John James Audubon.

Ornithological Biography, Volume 1 (of 5) online

. (page 9 of 50)
Online LibraryJohn James AudubonOrnithological Biography, Volume 1 (of 5) → online text (page 9 of 50)
Font size
QR-code for this ebook

them alighting, always singly, about the setting of the sun, uttering a
note or two, and darting into the lower branches to feed, and afterwards
to rest. To assure myself of this mode of travelling by day, I marked the
place where a beautiful male had perched one evening, and on going to
the spot next morning, long before dawn, I had the pleasure of hearing
his first notes as light appeared, and saw him search a while for food,
and afterwards mount in the air, making his way to warmer climes. Their
flight is straight and continuous.

This beautiful bird is easily kept in cages, and may be fed on dried
figs, raisins, hard-boiled eggs, and insects. When shot they will often
clench the twig so firmly as to remain hanging fast to it until dislodged
by another shot or a blow against the twig.

The plumage of the male bird is not mature until the third spring, and I
have therefore in my drawing represented the males of the first, second,
and third years. The female will form the subject of another plate. The
male of the first year was taken for a female by my engraver, during my
absence, and marked as such, although some of the plates were corrected
the moment I saw the mistake.

The Baltimore Oriole, although found throughout the Union, is so partial
to particular sections or districts, that of two places not twenty miles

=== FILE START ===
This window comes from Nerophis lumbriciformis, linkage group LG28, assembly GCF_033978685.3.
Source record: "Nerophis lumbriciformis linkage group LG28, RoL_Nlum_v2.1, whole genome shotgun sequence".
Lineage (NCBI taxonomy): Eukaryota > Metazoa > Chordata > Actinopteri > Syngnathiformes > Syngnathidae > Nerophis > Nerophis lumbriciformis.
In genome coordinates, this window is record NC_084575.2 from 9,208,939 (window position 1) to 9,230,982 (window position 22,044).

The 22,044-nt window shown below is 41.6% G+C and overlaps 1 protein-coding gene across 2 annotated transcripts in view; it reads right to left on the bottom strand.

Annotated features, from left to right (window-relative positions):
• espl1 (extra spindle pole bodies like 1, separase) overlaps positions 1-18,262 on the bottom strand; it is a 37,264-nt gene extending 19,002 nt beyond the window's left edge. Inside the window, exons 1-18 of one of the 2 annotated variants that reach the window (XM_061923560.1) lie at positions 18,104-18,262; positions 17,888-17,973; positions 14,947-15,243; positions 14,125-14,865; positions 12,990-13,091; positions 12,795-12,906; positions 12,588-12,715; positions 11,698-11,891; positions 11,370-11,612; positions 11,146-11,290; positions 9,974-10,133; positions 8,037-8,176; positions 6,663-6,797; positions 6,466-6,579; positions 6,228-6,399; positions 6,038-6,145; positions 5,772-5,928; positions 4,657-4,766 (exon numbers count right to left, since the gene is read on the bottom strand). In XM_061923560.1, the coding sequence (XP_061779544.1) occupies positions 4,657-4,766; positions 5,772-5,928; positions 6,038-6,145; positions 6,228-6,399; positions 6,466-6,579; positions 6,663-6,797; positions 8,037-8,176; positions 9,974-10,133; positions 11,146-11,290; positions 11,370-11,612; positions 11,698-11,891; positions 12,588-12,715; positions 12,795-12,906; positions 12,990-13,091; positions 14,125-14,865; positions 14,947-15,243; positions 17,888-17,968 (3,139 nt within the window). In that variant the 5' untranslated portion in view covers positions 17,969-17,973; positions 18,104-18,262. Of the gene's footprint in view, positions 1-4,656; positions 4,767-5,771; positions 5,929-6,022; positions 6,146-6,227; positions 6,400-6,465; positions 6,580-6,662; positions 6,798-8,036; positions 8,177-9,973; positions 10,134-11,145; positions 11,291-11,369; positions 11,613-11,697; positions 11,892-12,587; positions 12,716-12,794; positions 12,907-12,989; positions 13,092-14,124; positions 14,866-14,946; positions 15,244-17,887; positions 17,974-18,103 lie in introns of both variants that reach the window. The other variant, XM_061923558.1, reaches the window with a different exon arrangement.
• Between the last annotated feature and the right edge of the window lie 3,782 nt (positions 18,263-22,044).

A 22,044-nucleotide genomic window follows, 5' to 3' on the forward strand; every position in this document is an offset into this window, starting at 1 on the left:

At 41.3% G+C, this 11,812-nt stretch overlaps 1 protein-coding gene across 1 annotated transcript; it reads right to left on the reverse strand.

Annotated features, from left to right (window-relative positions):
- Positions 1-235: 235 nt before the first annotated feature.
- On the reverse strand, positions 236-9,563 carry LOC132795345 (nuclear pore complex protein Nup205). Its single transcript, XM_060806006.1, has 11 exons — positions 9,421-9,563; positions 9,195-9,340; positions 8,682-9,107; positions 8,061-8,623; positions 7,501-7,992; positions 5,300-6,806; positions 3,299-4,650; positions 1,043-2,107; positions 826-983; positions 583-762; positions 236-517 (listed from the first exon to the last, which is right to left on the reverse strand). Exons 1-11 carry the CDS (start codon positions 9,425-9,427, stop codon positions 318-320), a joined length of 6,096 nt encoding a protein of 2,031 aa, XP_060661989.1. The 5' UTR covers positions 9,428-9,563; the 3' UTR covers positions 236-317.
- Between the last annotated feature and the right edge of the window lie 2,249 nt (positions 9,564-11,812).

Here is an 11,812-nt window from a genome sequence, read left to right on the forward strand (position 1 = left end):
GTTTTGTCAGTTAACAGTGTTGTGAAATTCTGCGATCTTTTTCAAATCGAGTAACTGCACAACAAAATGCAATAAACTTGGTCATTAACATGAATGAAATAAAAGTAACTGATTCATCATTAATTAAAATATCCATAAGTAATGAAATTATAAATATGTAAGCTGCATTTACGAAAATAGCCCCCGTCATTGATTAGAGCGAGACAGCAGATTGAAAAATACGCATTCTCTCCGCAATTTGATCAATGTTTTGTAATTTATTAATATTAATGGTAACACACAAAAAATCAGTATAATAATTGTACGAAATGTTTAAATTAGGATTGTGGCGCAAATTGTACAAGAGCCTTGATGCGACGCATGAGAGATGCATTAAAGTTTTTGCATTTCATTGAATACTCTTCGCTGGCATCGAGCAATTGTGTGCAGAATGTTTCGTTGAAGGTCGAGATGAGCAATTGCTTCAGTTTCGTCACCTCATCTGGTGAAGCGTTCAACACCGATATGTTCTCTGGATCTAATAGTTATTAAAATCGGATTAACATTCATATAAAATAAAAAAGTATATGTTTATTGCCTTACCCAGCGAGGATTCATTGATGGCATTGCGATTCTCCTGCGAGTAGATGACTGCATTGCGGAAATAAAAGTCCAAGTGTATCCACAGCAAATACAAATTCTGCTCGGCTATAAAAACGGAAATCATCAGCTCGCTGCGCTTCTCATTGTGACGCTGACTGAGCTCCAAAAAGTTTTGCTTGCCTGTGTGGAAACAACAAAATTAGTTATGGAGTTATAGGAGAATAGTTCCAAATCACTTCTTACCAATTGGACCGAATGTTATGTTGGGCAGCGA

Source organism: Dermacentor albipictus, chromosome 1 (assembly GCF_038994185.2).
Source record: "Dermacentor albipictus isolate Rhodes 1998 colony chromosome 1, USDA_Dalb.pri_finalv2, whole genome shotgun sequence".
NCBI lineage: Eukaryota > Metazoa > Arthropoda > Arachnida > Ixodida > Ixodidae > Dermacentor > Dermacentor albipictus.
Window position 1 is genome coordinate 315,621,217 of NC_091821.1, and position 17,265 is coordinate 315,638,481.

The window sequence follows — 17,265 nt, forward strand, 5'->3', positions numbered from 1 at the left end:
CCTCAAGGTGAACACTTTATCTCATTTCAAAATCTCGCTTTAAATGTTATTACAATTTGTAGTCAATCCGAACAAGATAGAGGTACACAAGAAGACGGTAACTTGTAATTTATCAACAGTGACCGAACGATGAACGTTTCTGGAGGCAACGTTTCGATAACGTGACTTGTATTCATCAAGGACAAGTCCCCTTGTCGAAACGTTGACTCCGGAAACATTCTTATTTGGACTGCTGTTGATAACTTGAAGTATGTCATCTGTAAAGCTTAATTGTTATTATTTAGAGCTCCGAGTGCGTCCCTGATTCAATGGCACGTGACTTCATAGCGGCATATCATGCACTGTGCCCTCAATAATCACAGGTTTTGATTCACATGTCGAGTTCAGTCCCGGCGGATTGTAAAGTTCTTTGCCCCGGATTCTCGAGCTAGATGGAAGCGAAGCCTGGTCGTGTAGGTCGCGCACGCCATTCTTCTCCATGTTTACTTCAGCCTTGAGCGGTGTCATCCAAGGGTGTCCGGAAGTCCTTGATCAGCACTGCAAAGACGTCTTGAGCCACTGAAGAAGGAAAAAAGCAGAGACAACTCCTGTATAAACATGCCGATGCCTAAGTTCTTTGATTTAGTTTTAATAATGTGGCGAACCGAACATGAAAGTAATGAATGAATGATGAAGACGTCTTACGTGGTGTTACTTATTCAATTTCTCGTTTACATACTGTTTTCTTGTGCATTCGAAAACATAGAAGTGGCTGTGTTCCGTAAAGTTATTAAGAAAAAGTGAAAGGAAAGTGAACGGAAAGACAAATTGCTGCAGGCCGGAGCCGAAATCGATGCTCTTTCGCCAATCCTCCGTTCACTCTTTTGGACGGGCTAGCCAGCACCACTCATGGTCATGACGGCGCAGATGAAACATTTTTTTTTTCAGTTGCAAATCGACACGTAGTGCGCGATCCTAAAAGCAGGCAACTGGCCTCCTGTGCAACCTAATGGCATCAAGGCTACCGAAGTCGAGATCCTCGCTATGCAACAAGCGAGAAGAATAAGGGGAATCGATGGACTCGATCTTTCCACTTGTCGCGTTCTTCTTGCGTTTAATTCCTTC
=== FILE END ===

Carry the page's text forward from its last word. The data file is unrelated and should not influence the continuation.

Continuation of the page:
distant from each other, while none are to be seen in the one, a dozen
pairs or more may be in the neighbourhood of the other. They are fondest
of hilly grounds, refreshed by streams.

ICTERUS BALTIMORE, _Ch. Bonaparte_, Synopsis of Birds of the
United States, p. 51.

ORIOLUS BALTIMORE, _Linn._ Syst. Nat. p. 162.—_Gmel._ Syst.
vol. i. p. 389.—_Lath._ Ind. Ornith. vol. i. p. 180.

vol. i. p. 23. Pl. i. fig. 3. Male; and vol. vi. p. 83. Pl. 53.
fig. 4. Female.

BALTIMORE BIRD, _Lath._ Synops. vol. ii. p. 432.

Adult Male, three years old, in spring. Plate XII. Fig. 1.

Bill conical, slender, longish, compressed, a little curved, very acute,
with inflected acute margins; upper mandible obtuse above, lower broadly
obtuse beneath. Nostrils oval, covered by a membrane, basal. Head and
neck of ordinary size. Body rather slender. Feet of ordinary length;
tarsus a little longer than the middle toe; inner toe little shorter
than the outer; claws arched, compressed, acute, that of the hind toe
twice the size of the others.

Plumage blended, glossy. Wings longish, somewhat rounded, the first quill
being almost as long as the second and third, which are the longest.
Tail longish, rounded, and slightly forked, the feathers rather narrow,
and acuminate.

Bill and feet light blue. Iris orange. Head, throat, back part of the
neck, fore part of the back, quills and larger secondaries, black, as
are the two middle tail-feathers, and the base of all the rest. The
whole under parts, the lesser wing-coverts, and the posterior part of
the back, bright orange, deeply tinged with vermilion on the breast and
neck. The tips of the two middle tail-feathers, and the terminal ends
of the others, of a duller orange. Quills, excepting the first, margined
with white.

Length 7¾ inches, extent of wings 12; bill ⅚ along the ridge, 11/12
along the gap; tarsus ¼, toe 1.

Male, two years old, in spring. Plate XII. Fig. 2.

The distribution of the colours is the same as in the adult male, but
the yellow is less vivid, the upper mandible is brownish-black above,
and the iris is light-brown.

Young Male, one year old, in spring. Plate XII. Fig. 1.

The bill is dark brown above, pale blue beneath. Iris brown. Feet light
blue. The general colour is dull brownish-yellow, tinged with olive on the
head and back. The wings are blackish-brown, the quills and large coverts
margined and tipped with white. The lesser coverts are olivaceous, the